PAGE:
00:50:25 -- so I am thrilled that we are able to document this.
00:50:29 -- I could tell you stories about North Carolina, Texas, Arkansas, Alabama,
00:50:34 -- Virginia, Louisiana, each is very unique.
00:50:36 -- If I were to pick one that was the most unique, I don't know.
00:50:40 -- The Black deaf people were thrilled to be able
00:50:44 -- to share their experience in a very documented way.
00:50:48 -- And it's not just asking, you know, what signs they use, but it's their experience
00:50:53 -- about growing up at a school, a Black deaf school and asking them about that experience,
00:51:00 -- such as asking them how they sign something.
00:51:04 -- It's more getting it to the heart of the matter.
00:51:07 -- The oral literature that we just got was so rich, so dense.
00:51:15 -- We were able to show you just a small clip, but a lot of it, just very fascinating
00:51:20 -- and interesting work in Louisiana.
00:51:24 -- This is very special because this was at a time when many were affected by Hurricane Katrina.
00:51:31 -- So, it was an emotional time for the community there, but they are again thrilled
00:51:35 -- to come and share their experiences.
00:51:37 -- In one sign, you know, I asked them what was their sign was for birthday.
00:51:43 -- People do this, right, birthday, birthday.
00:51:46 -- Their sign in Louisiana?
00:51:48 -- And it's interesting when they come together they say, you know they think of --
00:51:56 -- together they help each other remember.
00:52:00 -- They do this.
00:52:03 -- I thought that was pretty funny, you make a spanking, right.
00:52:09 -- So, it brings back old memories that they had and, you know,
00:52:14 -- then we get into who taught them sign and they would look
00:52:18 -- at each other, trying to recall, you know.
00:52:22 -- In terms of 1929, it was the first school for the deaf.
00:52:25 -- I said, before that, what did you do for education?
00:52:29 -- They went to the State of Mississippi.
00:52:31 -- They went to the school for the deaf in Mississippi.
00:52:33 -- Some went to public schools; some were not educated at all.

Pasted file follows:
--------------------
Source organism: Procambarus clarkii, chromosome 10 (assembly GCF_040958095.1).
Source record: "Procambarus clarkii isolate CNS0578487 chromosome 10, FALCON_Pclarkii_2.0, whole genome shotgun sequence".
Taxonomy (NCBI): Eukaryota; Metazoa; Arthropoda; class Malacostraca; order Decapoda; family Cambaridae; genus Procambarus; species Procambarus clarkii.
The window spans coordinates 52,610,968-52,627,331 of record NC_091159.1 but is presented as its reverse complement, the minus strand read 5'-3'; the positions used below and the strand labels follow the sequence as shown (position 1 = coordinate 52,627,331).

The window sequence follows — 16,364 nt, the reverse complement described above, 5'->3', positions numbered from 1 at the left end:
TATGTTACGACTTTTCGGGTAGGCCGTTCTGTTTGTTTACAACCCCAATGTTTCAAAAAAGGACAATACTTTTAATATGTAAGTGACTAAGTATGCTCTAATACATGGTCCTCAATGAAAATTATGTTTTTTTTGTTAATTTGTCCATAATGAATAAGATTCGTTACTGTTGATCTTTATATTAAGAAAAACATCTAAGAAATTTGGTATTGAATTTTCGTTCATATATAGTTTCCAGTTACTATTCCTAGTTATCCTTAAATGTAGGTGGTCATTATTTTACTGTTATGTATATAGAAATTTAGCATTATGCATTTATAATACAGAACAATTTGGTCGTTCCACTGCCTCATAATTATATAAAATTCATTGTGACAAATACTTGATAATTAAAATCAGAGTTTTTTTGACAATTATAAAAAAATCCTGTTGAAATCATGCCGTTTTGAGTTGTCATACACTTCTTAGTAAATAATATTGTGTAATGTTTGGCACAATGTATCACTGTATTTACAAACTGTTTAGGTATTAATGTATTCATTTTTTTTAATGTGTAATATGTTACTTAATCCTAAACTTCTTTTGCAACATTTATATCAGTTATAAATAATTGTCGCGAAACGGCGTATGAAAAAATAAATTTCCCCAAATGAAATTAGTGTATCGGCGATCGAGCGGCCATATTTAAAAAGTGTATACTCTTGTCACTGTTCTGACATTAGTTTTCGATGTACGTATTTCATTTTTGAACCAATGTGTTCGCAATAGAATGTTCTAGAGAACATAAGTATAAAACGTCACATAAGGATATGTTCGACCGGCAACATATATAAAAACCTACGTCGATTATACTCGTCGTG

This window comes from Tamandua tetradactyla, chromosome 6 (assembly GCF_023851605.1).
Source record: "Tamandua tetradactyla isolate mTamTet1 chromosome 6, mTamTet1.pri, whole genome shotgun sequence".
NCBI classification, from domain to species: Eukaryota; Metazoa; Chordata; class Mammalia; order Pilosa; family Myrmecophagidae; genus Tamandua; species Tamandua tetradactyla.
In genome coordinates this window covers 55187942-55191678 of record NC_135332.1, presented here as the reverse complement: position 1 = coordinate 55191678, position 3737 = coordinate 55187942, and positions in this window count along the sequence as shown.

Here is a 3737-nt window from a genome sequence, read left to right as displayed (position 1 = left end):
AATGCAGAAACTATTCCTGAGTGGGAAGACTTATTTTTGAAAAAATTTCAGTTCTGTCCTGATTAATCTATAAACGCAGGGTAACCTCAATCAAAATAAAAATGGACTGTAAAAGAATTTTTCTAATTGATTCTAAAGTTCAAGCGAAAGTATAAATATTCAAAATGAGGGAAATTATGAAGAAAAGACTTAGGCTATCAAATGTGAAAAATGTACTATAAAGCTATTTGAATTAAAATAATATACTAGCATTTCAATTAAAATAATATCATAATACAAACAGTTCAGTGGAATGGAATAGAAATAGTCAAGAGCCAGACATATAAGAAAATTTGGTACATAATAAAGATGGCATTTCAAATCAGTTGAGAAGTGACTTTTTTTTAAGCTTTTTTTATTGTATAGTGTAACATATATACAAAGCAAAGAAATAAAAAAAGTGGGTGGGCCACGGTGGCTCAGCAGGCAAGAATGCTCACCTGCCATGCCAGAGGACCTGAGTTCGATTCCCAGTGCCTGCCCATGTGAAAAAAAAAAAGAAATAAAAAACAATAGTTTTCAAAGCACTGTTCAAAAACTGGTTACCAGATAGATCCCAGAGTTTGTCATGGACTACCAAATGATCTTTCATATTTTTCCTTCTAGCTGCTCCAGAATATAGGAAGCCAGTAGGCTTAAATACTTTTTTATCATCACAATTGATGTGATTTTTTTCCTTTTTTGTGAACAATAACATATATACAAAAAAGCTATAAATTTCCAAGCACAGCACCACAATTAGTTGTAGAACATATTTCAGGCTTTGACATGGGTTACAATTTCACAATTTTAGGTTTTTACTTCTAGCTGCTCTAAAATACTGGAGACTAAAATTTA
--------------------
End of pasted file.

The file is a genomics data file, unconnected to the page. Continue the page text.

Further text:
00:52:38 -- So, we are able to delve into this rich oral history.
00:52:42 -- In the State of North Carolina and asking that research group, you know,
00:52:47 -- about movie, they would do movie like this.
00:52:50 -- It was very different from other states.
00:52:56 -- In Virginia, we asked them what their sign was for bathroom.
00:53:00 -- Most people sign it like this, they would do this.
00:53:05 -- [ Pause ]
00:53:11 -- [Roxanne Dummett:]The sign in New Orleans,
00:53:15 -- the sign for bathroom was a little more graphic than I would have been used to.
00:53:18 -- So, I thought this kind of interesting.
00:53:20 -- I mean, like I said it was an emotional time and every time that we filmed,
00:53:25 -- especially in the group set where people who are older than 55, they just had an opportunity
00:53:30 -- to express their experiences and we were able to have a good time together.
00:53:37 -- And that process of emoting, that process of sharing experience turned
00:53:43 -- into something emotional and something that was also joyful.
00:53:47 -- Their education had a tremendous influence on their language ability,
00:53:52 -- so like books that were read, all the books were old.
00:53:57 -- The clothes that they used for their sports programs were hand-me-down,
00:54:03 -- so the signs that they had to describe these things were different.
00:54:08 -- So, their experiences in their education had a tremendous impact on their way
00:54:13 -- of communicating and their language formation.
00:54:16 -- [ Pause ]
00:54:20 -- [Pamela Baldwin:] I'm from the State of Arkansas.
00:54:23 -- I was in segregated school, in school for Black deaf children.
00:54:27 -- At the age of 8, I remember learning the sign language from hearing teachers.